Society and Health: The Nutrition Controversy of Dietary Fat

Funk (1912) was one of the first studies to link nutrition to public health. His research had a world-wide impact on the nutritional health of society (M;leer-Landlord, 1994). Today, nutrition plays a major role In preventive and therapeutic measures for disease (Medical Nutrition Therapy, 2014). The typical U. S. Diet is at least 37% fat (Last & Wilson, 2006), which is above that recommended by the American Heart Association (Knowing Your Fats, 2014). According to the U. S. Department of Agriculture (201 1), the type of fat consumed Is as Important as the amount of fat ingested.

Recommendations regarding the types and quantities of dietary fats are causing controversies among nutrition professionals and confusion among consumers (Zealand & Kennedy, 2005). Based on my practice as a registered dietitian, feel that proper weight loss and maintenance are more Important to health than dietary fat modifications. This essay presents evidence-based research studies which challenge and support my thesis. Fat Facts Dietary fats can be categorized as saturated and unsaturated (Muhammad, 2006, p. 131). The more solid the fat, the more saturated Is its composition; the more unsaturated the fat, the more liquid Is its nature.

Saturated fat has been associated with heart disease, whereas unsaturated fat lowers blood cholesterol and improves cardiovascular health (World Heart Federation, 2014). These are the reasons nutrition educators have warned the public against consuming saturated fat. Since any type of fat Is high In calories, the U. S. Department of Agriculture (2005) recommended limiting all types of dietary fat for weight control. The Fat Controversy FIFO intake for weight control replaced dietary fat with refined carbohydrates such as sugar. The respective author encouraged a healthy-heart diet, which restricted sugar ether than fat (Huh, 2011, p. 542). In addition to this study, research by Sir-Traitor, Sun, Huh, and Krause (2009) also showed insufficient evidence linking saturated fat intake to compromised cardiovascular health. Willet (2011) disagreed with the foregoing studies and advocated limiting saturated fats to 10% of one’s total daily calories. His views on this issue are espoused by other research studies (Liechtenstein, 2011; Keller, 2011). However, a study by Sacks, et al. , (2009) concluded that calorie-controlled diets for weight loss could reduce cardiovascular risks sugarless of dietary modifications in fat, protein, or carbohydrate.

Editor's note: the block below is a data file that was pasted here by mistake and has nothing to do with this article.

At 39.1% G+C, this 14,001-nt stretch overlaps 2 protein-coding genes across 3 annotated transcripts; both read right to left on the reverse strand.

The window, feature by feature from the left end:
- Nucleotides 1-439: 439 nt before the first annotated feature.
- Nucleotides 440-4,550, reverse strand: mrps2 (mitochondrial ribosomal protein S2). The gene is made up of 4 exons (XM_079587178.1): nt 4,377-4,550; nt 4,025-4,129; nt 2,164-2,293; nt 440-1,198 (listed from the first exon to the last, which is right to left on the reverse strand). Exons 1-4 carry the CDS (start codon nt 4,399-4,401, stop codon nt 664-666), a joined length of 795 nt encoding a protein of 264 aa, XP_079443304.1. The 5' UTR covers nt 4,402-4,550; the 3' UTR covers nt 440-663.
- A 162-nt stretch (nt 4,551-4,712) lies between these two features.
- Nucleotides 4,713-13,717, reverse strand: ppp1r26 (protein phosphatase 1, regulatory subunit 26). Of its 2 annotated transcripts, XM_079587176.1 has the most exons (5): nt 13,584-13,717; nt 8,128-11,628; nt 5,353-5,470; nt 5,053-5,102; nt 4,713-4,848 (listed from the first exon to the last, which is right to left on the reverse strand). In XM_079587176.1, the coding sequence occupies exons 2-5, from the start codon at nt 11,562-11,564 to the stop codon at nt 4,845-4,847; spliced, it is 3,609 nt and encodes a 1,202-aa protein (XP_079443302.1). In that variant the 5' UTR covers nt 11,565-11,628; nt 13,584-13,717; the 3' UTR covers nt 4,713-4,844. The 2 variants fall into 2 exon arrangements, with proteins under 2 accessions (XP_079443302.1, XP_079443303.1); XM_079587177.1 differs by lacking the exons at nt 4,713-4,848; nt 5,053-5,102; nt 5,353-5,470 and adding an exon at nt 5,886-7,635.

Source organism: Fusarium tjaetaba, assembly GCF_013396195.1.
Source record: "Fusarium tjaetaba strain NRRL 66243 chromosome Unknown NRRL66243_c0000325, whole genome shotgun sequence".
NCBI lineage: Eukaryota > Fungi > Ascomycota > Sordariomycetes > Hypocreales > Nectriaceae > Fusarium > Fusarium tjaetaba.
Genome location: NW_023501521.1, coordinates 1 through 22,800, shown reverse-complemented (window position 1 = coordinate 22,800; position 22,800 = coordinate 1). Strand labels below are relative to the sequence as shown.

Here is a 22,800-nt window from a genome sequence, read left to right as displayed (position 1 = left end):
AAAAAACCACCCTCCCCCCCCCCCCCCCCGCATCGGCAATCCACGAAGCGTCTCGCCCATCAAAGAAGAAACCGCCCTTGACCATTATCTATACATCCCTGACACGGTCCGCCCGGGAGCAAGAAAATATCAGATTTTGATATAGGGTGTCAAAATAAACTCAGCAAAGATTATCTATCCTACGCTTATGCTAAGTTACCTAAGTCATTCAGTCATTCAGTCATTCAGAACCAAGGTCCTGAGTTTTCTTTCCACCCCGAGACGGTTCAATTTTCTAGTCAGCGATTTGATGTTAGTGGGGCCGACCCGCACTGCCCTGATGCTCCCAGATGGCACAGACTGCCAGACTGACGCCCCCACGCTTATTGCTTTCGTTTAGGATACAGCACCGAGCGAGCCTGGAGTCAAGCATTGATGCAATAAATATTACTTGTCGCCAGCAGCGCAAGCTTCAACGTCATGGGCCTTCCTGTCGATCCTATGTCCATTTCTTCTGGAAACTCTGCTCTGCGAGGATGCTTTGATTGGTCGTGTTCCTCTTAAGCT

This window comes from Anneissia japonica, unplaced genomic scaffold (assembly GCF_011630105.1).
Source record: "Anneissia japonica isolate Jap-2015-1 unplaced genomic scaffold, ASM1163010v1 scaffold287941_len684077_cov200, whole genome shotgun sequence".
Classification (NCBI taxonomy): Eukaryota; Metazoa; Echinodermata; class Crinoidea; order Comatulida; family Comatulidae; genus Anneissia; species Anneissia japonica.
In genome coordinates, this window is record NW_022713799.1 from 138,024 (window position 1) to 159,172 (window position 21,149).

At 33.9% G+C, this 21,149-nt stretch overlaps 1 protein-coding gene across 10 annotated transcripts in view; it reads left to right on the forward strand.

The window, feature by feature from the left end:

A study by Minimization (2011) echoed the conclusions of Sacks, et al. He stated that the public becomes confused when they have to concentrate on specific nutrients like saturated fat; he instead advocated a diet of vegetable oils, fruits, vegetables, fish, and nuts (Minimization, 2011, p. 666). Conclusions and Social Impact An unhealthy weight contributes to several serious medical conditions (National Institutes of Health, 2012). Therefore, I concur with the above studies, which emphasized calorie-controlled diets rather than modified-fat diets that may not intro weight.

Overweight contributes to of type 2 diabetes cases (National Institutes of Health, 2012, p. 2). Being overweight means having a large waist. The function of insulin, a hormone which controls blood sugar, can be affected by waist size: [An] important number to know is your waist size in inches. Having too much fat around your waist may increase health risks even more than having fat in other parts of your body. Women with a waist size of more than 35 inches and men with a waist size of more than 40 inches may have higher chances of developing diseases related to obesity. (p. 1).